1. The first set of data elements is the participants' identifying elements that include individuals, payers (employers and insurers) and providers. These identifying data elements must have maximum security. Segregating these data elements from the next two groups should significantly improve their security.
2. The second set is the clinical data elements. These include medical histories, physical examinations, imaging studies and laboratory elements and the subsequent diagnoses and assessments and services delivered for every patient encounter. The capability for participants to add relevant non-encounter clinical data elements should be provided.
Included in clinical data elements are non-identifying demographics such as age, race, ethnicity, zip code, marital status and education level. The availability of these non-identifying demographics may be restricted if they could lead to participant identification. As an alternative, confidentially or nondisclosure agreements may be arranged.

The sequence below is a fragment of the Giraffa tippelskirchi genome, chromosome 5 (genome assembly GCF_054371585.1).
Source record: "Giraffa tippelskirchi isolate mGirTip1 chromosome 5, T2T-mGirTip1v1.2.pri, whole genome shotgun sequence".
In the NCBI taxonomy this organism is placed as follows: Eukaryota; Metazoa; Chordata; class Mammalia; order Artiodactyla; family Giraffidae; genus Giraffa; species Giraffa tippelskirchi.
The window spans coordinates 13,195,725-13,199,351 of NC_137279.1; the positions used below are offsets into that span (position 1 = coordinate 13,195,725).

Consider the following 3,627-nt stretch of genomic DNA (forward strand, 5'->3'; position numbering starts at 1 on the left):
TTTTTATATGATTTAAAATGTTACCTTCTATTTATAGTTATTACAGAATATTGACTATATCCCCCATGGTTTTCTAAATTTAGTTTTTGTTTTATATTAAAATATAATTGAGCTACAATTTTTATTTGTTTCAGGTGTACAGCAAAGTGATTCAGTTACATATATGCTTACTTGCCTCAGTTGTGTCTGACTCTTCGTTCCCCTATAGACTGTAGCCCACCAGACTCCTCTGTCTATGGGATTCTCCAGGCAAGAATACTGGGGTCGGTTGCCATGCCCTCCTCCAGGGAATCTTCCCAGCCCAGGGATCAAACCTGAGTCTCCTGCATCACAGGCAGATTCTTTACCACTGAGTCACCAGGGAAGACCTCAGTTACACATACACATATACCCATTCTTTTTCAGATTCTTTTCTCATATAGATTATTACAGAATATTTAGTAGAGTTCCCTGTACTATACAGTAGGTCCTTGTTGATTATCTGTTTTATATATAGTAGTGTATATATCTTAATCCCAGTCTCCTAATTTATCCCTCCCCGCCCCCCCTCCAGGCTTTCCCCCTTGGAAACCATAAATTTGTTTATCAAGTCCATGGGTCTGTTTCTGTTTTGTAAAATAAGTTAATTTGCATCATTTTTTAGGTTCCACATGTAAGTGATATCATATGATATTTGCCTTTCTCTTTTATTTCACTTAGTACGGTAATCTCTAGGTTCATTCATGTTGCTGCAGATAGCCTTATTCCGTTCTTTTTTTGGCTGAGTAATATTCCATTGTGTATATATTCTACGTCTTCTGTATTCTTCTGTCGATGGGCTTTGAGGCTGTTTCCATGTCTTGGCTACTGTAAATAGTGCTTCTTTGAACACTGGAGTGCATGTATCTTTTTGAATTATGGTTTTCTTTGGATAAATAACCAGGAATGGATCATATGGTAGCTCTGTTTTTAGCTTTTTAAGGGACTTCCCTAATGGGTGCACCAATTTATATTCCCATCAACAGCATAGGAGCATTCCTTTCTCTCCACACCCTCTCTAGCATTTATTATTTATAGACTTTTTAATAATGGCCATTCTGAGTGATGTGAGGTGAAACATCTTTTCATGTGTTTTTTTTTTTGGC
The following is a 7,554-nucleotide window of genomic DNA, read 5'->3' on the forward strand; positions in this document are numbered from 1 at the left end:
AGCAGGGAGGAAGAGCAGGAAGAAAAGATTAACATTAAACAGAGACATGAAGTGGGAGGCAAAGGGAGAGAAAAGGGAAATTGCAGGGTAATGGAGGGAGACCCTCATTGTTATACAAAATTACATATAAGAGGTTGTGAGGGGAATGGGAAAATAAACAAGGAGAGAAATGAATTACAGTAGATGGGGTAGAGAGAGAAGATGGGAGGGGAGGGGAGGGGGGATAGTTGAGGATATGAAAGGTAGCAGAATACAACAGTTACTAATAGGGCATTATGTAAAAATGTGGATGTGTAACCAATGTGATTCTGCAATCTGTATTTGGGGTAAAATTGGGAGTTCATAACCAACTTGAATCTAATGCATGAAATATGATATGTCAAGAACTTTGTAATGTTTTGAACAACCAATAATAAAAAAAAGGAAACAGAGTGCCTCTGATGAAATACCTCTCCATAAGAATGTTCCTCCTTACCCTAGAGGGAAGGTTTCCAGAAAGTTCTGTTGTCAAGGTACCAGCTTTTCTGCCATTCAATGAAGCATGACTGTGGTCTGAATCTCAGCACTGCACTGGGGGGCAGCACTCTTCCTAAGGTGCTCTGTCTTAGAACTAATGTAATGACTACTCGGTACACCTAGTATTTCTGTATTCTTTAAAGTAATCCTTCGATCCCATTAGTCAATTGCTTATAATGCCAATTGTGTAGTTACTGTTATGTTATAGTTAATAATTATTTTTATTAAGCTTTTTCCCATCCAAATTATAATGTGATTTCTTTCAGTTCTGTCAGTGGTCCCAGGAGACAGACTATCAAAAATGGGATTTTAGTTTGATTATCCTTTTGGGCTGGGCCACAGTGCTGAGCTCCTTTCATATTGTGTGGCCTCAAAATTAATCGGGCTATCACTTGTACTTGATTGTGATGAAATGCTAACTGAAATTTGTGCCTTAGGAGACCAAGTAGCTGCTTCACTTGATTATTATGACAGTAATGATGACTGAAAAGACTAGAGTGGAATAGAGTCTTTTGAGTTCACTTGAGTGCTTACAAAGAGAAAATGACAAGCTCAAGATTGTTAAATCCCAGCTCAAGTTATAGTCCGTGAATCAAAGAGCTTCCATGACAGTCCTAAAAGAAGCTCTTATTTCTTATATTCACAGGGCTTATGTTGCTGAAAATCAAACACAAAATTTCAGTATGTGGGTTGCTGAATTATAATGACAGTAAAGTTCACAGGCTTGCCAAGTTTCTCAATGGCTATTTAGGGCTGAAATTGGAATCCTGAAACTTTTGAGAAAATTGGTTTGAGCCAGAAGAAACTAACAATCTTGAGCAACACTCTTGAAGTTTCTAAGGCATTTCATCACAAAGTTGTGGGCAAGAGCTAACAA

The clinical data elements needed go beyond what is generally included in paper medical records. Luckily, the vast majority of these data elements can be automatically collected from the electronic clinical equipment used to generate them or from alternative processes already used such as transcription services.
3. The third set is the financial data elements that should be integrated with scheduling, appointment and service delivery systems. This integration is needed to accurately determine the sequence, duration and number of events. Financial data elements must not misconstrue charges as costs since the latter is generally unknown.
Also, critical to generating clinical information is the collection of type and number of services being delivered. Historically, only charge or reimbursement data for services have been collected. Charge or reimbursement data are inadequate for comparison between participants and over time, since charges and reimbursements are unique to each participant and they change over time. The type and number of services provided are not unique to participants so differences between participants and over time can be assessed.